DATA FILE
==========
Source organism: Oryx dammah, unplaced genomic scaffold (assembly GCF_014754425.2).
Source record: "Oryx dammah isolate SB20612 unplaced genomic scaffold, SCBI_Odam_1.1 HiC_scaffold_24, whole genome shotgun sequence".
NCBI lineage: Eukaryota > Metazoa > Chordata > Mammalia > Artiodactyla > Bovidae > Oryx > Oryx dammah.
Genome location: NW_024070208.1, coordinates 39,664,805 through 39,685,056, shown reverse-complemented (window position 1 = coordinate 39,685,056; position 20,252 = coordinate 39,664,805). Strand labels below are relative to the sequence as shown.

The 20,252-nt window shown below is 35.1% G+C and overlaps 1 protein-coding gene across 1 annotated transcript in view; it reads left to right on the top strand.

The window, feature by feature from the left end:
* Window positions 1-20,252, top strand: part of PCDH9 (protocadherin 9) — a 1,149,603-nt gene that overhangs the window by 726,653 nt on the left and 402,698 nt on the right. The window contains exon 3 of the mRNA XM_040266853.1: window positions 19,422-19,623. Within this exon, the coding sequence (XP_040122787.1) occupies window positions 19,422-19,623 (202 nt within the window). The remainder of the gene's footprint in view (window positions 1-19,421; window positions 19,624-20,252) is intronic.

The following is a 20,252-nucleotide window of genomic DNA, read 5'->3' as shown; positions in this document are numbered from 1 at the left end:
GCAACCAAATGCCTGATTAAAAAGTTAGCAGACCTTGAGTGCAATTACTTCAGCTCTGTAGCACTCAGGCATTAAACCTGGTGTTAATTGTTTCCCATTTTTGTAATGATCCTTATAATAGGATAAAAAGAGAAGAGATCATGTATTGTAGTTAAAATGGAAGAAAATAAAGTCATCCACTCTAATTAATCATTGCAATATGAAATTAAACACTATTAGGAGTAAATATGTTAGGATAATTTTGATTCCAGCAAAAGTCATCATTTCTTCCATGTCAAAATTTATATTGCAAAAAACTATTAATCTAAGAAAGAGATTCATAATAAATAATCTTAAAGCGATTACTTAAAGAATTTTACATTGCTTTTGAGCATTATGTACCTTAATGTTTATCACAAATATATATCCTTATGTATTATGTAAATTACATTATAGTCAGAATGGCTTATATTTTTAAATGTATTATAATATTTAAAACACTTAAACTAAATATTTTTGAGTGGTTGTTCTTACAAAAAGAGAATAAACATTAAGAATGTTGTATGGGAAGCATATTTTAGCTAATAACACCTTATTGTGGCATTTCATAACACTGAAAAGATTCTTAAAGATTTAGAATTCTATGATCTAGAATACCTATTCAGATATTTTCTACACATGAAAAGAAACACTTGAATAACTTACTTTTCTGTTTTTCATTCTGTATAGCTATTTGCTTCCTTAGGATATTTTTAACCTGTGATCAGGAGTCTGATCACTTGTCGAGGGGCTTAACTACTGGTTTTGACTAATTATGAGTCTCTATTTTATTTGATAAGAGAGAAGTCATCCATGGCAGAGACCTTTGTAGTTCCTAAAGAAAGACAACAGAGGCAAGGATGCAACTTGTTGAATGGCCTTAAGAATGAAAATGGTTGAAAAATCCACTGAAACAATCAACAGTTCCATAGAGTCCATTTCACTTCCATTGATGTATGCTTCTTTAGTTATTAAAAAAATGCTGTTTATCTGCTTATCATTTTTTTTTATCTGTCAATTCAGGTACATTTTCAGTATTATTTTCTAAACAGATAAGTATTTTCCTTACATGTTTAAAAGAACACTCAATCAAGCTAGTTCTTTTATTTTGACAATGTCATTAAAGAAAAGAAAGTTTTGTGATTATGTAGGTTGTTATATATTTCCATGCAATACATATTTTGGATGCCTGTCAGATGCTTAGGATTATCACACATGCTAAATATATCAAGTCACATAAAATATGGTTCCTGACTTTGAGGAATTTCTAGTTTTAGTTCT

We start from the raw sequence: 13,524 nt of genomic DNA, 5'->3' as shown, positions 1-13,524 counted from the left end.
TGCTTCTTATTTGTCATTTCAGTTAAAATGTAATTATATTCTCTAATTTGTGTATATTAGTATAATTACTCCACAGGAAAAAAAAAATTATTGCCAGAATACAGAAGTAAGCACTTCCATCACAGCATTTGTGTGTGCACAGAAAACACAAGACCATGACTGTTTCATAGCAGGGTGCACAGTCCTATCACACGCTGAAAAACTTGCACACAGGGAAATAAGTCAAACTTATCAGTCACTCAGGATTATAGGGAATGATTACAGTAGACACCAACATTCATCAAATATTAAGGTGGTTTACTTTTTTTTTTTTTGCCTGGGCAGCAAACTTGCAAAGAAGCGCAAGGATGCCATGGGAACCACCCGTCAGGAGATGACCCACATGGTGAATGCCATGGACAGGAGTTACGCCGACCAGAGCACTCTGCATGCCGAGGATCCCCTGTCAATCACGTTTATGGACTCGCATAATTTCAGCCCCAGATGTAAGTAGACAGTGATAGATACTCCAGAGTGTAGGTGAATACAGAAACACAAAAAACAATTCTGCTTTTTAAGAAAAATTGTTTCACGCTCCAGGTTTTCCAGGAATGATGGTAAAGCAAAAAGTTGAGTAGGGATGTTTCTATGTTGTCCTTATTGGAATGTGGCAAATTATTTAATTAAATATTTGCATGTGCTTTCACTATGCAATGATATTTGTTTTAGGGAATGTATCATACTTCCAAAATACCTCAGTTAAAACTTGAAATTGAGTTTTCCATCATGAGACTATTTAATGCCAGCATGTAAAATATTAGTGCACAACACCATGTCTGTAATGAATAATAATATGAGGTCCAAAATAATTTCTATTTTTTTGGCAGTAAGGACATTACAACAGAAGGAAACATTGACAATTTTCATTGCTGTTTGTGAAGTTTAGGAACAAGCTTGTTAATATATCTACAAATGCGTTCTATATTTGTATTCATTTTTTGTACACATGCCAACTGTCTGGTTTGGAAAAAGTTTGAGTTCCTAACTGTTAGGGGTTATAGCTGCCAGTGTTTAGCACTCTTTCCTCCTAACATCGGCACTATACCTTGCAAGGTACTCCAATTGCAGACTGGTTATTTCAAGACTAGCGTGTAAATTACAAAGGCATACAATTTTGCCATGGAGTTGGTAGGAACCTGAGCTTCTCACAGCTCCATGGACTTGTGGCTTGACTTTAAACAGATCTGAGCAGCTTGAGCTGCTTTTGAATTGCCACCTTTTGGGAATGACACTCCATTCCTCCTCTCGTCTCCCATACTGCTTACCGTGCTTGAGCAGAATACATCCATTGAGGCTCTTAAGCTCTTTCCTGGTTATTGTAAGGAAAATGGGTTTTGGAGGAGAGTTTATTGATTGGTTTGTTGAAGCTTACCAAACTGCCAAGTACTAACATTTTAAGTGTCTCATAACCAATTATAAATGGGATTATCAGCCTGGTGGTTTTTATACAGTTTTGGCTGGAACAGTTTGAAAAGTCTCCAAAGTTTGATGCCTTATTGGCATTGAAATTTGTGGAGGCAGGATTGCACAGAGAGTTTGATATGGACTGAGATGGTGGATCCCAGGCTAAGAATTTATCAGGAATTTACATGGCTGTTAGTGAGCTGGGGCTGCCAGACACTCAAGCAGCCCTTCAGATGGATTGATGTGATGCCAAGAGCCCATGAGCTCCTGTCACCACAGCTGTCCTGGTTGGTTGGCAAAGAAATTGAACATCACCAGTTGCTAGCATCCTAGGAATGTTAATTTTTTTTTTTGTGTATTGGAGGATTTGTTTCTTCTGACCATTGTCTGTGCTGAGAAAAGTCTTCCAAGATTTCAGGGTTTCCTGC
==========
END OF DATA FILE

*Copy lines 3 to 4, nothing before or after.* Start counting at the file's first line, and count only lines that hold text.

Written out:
NCBI lineage: Eukaryota > Metazoa > Chordata > Mammalia > Artiodactyla > Bovidae > Oryx > Oryx dammah.
Genome location: NW_024070208.1, coordinates 39,664,805 through 39,685,056, shown reverse-complemented (window position 1 = coordinate 39,685,056; position 20,252 = coordinate 39,664,805). Strand labels below are relative to the sequence as shown.